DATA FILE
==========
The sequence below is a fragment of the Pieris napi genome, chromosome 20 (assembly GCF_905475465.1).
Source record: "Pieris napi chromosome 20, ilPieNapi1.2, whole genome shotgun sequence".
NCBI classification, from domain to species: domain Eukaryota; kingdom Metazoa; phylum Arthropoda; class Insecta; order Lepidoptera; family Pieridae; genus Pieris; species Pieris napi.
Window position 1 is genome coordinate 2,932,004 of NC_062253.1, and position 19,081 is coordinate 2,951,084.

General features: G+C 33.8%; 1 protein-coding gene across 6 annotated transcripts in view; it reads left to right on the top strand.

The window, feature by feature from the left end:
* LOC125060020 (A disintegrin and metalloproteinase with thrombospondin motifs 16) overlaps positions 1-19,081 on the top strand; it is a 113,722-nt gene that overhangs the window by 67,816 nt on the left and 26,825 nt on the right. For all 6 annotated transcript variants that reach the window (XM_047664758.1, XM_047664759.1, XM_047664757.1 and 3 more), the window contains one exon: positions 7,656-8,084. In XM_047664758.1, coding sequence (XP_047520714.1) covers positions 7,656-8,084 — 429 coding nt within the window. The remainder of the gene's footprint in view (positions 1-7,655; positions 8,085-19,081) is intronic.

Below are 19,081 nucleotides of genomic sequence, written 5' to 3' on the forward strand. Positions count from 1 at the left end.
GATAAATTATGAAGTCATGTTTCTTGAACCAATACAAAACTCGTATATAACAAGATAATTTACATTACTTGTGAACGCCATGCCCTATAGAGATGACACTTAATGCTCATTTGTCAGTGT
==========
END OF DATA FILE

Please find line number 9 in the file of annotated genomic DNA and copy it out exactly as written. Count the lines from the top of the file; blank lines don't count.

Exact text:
GATAAATTATGAAGTCATGTTTCTTGAACCAATACAAAACTCGTATATAACAAGATAATTTACATTACTTGTGAACGCCATGCCCTATAGAGATGACACTTAATGCTCATTTGTCAGTGT